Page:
LEWISTON — A broken-down door, shattered windows and walls ripped open to show where the copper plumbing once was: hundreds of buildings in the downtown look just like that, Code Enforcement/police officer Jeffrey Baril said Tuesday.

This week, the city is mostly concerned with 86 of those buildings.

Four of the city’s community resource officers, stationed at the department’s Bates Street Substation, have been given the job of inspecting the properties on the city’s list of vacant, abandoned and condemned buildings.

Their job is to document the conditions — whether it is locked up tight or has broken windows and doors, how much trash has been left on the floor and what shape the interior is in.

They pass that along to City Hall, which is hiring contractors to visit each building, clear out the trash and seal it up with boards on all of the doors and windows.

“It’s going to be expensive,” Sgt. Robert Ullrich said, “but it’s what we need to do. It’s what has to happen right now.”

The effort is part of the city’s response to the series of downtown fires and an effort to make sure the empty tenements are vacant and as fire-proof as can be.

By Tuesday morning, the team of four officers had visited 28 properties on the city’s abandoned buildings list.

Officer Charles Weaver said a building on Lincoln Street stood out: the doors and windows were blocked, the building was empty and the walls had been opened to the timbers. There were no copper pipes to steal, no trash left to pick through and no mattresses left behind to make squatters comfortable.

That was the only one.

Most have been like the buildings at 178-180 Holland St., a three-apartment building with a single-family-sized home in the back. It was occupied until last spring when the last tenant died. It has since been set upon by trespassers.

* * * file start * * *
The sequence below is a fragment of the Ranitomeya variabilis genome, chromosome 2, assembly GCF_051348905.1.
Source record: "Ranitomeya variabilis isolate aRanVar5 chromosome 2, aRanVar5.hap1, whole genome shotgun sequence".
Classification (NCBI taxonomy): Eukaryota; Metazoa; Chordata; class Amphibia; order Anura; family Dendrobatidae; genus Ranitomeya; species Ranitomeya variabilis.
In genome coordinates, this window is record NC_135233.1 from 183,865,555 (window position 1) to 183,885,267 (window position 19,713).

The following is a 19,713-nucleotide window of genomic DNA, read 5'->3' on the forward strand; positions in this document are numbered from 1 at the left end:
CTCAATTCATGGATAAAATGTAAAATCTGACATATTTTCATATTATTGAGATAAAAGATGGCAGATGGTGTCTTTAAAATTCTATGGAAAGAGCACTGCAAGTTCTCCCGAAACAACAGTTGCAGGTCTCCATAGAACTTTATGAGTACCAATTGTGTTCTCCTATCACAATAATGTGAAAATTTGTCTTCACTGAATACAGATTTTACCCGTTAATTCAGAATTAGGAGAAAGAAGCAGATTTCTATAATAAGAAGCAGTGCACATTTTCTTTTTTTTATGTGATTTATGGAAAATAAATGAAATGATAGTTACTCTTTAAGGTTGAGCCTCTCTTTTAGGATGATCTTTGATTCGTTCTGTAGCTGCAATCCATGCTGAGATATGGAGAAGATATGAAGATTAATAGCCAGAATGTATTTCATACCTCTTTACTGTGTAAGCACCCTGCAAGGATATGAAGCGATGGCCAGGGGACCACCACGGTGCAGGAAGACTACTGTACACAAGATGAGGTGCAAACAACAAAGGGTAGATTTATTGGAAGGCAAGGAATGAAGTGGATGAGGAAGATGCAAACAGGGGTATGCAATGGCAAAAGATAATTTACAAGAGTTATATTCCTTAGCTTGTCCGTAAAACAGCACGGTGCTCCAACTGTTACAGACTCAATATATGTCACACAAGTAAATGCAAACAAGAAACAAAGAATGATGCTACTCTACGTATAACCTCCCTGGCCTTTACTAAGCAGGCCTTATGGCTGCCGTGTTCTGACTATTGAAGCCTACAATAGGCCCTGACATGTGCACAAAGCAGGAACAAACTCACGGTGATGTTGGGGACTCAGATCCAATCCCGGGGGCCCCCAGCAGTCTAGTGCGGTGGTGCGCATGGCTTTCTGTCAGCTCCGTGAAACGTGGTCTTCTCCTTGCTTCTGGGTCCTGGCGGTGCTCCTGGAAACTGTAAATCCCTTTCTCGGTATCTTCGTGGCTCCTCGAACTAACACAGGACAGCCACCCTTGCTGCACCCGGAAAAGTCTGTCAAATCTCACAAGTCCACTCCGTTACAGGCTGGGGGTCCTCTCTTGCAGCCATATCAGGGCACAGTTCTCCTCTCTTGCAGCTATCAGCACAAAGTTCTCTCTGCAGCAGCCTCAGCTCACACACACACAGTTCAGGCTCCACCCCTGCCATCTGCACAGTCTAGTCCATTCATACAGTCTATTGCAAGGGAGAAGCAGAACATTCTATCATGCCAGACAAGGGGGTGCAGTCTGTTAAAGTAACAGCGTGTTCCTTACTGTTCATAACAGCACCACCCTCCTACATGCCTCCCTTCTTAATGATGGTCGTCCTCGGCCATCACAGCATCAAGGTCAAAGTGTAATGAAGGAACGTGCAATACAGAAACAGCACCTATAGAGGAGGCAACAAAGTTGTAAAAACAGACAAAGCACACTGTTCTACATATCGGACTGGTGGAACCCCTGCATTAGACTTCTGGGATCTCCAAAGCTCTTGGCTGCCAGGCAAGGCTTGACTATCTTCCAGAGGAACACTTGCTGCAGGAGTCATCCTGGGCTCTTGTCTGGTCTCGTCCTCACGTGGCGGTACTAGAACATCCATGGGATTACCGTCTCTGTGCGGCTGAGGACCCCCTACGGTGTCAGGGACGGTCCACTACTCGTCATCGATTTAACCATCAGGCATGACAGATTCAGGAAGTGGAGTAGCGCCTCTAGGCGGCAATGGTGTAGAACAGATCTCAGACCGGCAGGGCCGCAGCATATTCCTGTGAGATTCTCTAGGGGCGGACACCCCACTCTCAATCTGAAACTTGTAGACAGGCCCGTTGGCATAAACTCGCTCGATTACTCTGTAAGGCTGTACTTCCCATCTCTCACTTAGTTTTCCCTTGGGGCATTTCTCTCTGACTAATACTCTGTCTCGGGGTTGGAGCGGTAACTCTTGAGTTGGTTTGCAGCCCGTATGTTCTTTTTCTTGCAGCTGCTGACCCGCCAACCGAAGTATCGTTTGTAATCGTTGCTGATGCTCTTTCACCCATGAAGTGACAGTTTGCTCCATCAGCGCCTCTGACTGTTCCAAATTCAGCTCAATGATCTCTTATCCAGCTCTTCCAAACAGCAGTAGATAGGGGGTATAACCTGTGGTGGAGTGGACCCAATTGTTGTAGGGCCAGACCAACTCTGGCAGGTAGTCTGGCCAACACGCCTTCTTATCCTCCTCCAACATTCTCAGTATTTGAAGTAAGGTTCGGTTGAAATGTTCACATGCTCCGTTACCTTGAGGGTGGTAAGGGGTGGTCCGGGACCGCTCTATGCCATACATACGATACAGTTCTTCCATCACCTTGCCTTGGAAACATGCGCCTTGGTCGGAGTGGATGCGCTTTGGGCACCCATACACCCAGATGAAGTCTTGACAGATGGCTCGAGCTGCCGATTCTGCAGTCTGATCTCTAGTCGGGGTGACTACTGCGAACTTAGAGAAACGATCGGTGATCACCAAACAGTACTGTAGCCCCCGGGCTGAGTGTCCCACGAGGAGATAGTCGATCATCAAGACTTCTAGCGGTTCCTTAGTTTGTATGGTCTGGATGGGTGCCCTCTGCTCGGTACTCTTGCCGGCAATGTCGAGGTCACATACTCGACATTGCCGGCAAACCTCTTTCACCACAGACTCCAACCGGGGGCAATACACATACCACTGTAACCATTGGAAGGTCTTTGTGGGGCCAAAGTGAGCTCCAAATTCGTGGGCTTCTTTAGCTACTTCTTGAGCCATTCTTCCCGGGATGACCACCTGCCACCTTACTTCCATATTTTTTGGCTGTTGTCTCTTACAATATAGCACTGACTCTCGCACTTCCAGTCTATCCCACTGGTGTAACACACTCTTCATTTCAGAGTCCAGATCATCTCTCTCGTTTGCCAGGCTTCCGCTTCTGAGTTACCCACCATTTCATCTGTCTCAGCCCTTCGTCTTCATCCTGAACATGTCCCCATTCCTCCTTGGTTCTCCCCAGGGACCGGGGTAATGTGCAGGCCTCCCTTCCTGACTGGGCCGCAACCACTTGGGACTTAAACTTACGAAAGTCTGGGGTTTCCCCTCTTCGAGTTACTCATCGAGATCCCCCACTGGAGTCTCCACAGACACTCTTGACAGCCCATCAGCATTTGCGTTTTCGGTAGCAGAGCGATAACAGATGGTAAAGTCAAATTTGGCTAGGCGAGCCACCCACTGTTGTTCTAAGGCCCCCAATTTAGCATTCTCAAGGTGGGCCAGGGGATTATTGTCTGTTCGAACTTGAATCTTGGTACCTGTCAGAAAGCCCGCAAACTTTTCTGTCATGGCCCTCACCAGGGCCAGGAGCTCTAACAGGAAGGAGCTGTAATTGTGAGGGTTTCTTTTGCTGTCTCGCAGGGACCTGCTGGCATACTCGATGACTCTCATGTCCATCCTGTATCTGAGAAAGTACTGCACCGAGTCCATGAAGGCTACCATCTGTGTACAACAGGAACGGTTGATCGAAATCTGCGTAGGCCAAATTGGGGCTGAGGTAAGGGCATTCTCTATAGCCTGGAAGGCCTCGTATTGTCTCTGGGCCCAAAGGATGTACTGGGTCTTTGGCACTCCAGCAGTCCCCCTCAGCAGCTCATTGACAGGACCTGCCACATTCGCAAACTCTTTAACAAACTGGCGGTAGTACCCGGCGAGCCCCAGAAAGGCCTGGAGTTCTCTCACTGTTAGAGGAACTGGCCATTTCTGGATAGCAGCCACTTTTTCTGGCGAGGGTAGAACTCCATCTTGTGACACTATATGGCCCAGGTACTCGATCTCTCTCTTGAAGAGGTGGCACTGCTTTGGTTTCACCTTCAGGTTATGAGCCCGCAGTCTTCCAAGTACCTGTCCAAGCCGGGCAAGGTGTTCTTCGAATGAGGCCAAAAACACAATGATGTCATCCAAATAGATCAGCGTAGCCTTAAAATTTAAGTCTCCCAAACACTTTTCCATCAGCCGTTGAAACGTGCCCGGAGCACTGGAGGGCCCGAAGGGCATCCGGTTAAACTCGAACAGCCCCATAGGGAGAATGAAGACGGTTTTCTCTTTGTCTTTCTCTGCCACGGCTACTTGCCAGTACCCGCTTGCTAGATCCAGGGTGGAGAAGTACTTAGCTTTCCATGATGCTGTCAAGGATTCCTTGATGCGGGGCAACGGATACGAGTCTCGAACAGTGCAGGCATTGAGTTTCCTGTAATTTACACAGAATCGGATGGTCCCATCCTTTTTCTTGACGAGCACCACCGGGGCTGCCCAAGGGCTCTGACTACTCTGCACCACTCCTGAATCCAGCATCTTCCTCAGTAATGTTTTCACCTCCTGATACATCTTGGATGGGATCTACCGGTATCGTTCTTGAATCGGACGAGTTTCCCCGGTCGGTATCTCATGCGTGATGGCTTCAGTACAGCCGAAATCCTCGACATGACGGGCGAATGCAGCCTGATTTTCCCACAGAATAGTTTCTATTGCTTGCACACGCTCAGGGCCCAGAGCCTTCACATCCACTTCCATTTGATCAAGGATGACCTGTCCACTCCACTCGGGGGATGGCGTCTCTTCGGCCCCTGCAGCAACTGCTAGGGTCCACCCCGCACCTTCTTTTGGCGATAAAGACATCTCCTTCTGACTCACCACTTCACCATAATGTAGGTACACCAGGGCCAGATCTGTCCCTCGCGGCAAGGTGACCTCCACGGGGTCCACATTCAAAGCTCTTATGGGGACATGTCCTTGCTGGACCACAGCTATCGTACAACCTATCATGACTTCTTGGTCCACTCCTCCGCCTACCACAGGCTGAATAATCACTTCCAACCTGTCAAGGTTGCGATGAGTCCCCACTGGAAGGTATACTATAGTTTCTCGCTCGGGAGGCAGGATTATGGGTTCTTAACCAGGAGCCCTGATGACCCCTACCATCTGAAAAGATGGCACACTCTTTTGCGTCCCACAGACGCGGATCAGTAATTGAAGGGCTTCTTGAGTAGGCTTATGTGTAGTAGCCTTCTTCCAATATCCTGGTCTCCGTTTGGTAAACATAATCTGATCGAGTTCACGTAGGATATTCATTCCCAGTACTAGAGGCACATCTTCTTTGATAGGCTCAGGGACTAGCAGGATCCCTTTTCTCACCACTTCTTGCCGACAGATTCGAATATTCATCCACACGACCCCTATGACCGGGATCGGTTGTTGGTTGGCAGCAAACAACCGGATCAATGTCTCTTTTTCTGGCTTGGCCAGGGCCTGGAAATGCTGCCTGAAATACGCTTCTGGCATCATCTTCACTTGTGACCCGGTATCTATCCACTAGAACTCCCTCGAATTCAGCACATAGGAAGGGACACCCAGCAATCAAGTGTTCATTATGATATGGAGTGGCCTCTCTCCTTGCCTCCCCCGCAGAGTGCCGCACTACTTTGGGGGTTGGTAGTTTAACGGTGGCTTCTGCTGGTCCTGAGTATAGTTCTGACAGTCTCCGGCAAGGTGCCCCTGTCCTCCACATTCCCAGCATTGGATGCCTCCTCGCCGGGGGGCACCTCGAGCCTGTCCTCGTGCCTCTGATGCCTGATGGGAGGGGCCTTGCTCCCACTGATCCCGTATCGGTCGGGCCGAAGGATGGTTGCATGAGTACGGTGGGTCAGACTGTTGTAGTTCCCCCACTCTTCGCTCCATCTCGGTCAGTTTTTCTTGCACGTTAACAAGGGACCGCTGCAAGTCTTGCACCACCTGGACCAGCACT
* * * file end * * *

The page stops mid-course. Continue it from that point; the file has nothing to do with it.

All of the doors have been kicked open, one completely torn off its frame. Many of the recently installed vinyl windows have been broken and the walls are gaping, thanks to copper thieves. The neat wood floors are covered 6 inches deep with trash, including fast-food bags and cups, cartons from beer and soda six-packs and soiled clothes and bedsheets.

“This was a good building at one time,” Baril said. “You could see that someone cared for it at some point.”

Neighbors Awadia Abushag and Leah Hersom say they watch the building warily, especially in the wake of the recent fires.

“I feel like we are farther away from everything that’s happening, but it’s close enough to feel uncomfortable,” Hersom said.

Baril said every building has a story. At 92 Walnut St., the owner died last spring, leaving an empty building and a green Subaru wagon parked alongside it. He left no will or papers giving his children property rights.

It too became a magnet for criminal activity, and both building and car have been picked apart.

“This broken window is wide open, and there’s a mattress and a chair sitting right next to it,” he said. “It doesn’t mean people are staying here and living here. This could be an area where they come for any number of illegal activities — prostitution, drugs. Any way you slice it, it’s all criminal trespass.”

Ullrich said police patrols will be paying special attention to those buildings, especially once they are closed up for good. They ask neighbors to call if they see anyone strange. Trespassers will be arrested.

Once they’ve finished working through the 86 addresses on the city’s abandoned-building list, they will look at the rest of the downtown, Ullrich said.

“Maybe there are some we don’t know about or are not on the list or have problems with trash built up around them,” Ullrich said. “We can start identifying the next steps. If there is a landlord attached, the Code Enforcement Office can address it with them.”

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